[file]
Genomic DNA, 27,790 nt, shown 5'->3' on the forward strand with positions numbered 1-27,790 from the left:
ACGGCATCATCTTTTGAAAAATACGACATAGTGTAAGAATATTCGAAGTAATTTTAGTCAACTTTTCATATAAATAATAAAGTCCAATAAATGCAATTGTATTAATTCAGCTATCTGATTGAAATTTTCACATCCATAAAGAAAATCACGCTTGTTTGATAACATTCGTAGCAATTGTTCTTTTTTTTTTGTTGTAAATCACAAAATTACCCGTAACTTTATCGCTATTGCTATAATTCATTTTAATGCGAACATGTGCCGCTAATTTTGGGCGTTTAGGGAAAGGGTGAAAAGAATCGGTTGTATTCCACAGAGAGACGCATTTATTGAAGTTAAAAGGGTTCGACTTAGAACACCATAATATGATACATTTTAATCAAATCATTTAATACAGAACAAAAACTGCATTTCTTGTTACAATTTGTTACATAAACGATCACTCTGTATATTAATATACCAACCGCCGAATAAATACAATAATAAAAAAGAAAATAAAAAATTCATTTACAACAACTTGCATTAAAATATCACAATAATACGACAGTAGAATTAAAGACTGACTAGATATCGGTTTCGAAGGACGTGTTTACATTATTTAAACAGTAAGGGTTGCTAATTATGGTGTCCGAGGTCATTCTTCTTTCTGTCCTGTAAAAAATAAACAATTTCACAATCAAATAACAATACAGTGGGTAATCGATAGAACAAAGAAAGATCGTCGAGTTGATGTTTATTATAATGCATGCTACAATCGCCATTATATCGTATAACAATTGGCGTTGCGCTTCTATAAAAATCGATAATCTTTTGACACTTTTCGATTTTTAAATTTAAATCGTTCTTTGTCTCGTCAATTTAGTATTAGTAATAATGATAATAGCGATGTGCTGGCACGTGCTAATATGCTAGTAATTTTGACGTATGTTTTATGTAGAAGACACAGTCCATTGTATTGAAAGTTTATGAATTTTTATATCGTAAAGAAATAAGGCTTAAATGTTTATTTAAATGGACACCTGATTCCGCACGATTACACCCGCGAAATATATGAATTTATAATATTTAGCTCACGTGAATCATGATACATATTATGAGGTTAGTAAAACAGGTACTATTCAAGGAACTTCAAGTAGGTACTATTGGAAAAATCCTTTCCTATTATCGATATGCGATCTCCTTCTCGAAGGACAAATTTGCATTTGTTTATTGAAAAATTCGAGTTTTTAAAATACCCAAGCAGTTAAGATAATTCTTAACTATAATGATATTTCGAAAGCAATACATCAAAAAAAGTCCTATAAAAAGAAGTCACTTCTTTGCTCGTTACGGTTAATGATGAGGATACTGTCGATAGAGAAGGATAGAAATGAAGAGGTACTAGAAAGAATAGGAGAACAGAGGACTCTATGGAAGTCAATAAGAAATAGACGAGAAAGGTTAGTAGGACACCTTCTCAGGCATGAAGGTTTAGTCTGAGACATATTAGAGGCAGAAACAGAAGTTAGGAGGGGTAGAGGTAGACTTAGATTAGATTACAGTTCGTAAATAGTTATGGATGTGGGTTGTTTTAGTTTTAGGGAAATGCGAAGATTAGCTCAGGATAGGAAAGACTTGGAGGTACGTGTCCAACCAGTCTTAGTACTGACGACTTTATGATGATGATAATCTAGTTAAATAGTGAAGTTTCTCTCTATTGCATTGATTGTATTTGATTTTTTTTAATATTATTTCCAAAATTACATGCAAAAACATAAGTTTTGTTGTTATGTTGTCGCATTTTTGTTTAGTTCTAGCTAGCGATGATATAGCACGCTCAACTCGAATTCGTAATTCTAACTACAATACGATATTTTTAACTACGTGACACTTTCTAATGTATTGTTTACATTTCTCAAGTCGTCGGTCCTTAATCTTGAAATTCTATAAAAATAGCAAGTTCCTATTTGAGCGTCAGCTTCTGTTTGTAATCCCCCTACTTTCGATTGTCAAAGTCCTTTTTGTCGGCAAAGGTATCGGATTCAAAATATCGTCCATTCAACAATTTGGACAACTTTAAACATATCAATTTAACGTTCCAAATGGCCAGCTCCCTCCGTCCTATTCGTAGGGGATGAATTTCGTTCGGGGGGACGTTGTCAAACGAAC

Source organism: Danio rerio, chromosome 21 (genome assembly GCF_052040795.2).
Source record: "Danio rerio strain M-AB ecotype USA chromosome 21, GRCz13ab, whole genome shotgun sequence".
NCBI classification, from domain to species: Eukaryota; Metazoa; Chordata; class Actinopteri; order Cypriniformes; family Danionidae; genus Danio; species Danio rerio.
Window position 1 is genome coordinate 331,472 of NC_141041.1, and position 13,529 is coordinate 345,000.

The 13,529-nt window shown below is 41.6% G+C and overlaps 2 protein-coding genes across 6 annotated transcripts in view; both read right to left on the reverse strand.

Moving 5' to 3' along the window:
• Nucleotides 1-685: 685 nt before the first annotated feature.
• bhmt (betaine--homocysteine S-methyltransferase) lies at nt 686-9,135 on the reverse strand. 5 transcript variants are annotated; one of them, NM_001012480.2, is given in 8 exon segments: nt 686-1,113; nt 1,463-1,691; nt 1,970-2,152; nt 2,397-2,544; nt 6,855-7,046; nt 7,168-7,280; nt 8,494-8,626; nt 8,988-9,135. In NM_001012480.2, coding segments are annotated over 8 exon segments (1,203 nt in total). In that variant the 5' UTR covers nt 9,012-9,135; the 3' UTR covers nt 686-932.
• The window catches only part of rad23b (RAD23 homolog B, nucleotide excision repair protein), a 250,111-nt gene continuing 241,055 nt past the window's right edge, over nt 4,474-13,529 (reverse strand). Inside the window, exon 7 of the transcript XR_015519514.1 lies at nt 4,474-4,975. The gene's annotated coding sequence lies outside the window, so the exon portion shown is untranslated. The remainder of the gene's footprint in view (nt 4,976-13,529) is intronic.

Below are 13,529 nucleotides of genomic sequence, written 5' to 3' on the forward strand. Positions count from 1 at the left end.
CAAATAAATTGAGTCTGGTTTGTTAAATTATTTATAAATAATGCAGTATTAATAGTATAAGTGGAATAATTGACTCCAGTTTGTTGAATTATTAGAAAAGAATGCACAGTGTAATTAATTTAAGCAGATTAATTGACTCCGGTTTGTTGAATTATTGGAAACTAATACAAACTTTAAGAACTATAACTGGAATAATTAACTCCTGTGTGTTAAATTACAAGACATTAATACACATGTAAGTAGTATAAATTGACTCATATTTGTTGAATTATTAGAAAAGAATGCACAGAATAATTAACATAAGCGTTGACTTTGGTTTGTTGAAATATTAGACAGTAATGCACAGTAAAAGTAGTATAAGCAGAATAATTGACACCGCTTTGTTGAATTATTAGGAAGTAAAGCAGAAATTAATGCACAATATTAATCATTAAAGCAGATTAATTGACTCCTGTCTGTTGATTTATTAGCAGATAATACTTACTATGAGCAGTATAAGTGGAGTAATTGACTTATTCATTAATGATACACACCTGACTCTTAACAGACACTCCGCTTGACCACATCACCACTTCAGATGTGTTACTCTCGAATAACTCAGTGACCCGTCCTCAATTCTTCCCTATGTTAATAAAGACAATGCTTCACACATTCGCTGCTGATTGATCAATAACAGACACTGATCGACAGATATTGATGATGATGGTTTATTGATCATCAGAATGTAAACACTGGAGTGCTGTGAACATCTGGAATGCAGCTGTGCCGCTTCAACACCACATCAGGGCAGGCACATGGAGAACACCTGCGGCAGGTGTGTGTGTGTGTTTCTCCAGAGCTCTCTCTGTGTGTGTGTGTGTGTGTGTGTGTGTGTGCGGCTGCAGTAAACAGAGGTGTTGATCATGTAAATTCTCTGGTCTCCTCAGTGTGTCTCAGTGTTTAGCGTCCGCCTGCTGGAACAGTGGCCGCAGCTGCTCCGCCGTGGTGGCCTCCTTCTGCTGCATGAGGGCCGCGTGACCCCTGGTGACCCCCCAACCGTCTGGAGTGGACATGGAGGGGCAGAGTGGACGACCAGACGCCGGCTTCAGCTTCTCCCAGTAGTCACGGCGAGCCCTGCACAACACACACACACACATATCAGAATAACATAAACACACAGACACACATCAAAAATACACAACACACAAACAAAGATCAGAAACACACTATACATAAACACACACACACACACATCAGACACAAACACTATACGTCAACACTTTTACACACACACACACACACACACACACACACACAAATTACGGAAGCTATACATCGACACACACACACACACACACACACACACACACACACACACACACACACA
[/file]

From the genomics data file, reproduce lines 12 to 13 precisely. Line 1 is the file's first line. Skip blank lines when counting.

Below are 13,529 nucleotides of genomic sequence, written 5' to 3' on the forward strand. Positions count from 1 at the left end.
CAAATAAATTGAGTCTGGTTTGTTAAATTATTTATAAATAATGCAGTATTAATAGTATAAGTGGAATAATTGACTCCAGTTTGTTGAATTATTAGAAAAGAATGCACAGTGTAATTAATTTAAGCAGATTAATTGACTCCGGTTTGTTGAATTATTGGAAACTAATACAAACTTTAAGAACTATAACTGGAATAATTAACTCCTGTGTGTTAAATTACAAGACATTAATACACATGTAAGTAGTATAAATTGACTCATATTTGTTGAATTATTAGAAAAGAATGCACAGAATAATTAACATAAGCGTTGACTTTGGTTTGTTGAAATATTAGACAGTAATGCACAGTAAAAGTAGTATAAGCAGAATAATTGACACCGCTTTGTTGAATTATTAGGAAGTAAAGCAGAAATTAATGCACAATATTAATCATTAAAGCAGATTAATTGACTCCTGTCTGTTGATTTATTAGCAGATAATACTTACTATGAGCAGTATAAGTGGAGTAATTGACTTATTCATTAATGATACACACCTGACTCTTAACAGACACTCCGCTTGACCACATCACCACTTCAGATGTGTTACTCTCGAATAACTCAGTGACCCGTCCTCAATTCTTCCCTATGTTAATAAAGACAATGCTTCACACATTCGCTGCTGATTGATCAATAACAGACACTGATCGACAGATATTGATGATGATGGTTTATTGATCATCAGAATGTAAACACTGGAGTGCTGTGAACATCTGGAATGCAGCTGTGCCGCTTCAACACCACATCAGGGCAGGCACATGGAGAACACCTGCGGCAGGTGTGTGTGTGTGTTTCTCCAGAGCTCTCTCTGTGTGTGTGTGTGTGTGTGTGTGTGTGTGCGGCTGCAGTAAACAGAGGTGTTGATCATGTAAATTCTCTGGTCTCCTCAGTGTGTCTCAGTGTTTAGCGTCCGCCTGCTGGAACAGTGGCCGCAGCTGCTCCGCCGTGGTGGCCTCCTTCTGCTGCATGAGGGCCGCGTGACCCCTGGTGACCCCCCAACCGTCTGGAGTGGACATGGAGGGGCAGAGTGGACGACCAGACGCCGGCTTCAGCTTCTCCCAGTAGTCACGGCGAGCCCTGCACAACACACACACACACATATCAGAATAACATAAACACACAGACACACATCAAAAATACACAACACACAAACAAAGATCAGAAACACACTATACATAAACACACACACACACACATCAGACACAAACACTATACGTCAACACTTTTACACACACACACACACACACACACACACACACAAATTACGGAAGCTATACATCGACACACACACACACACACACACACACACACACACACACACACACACACA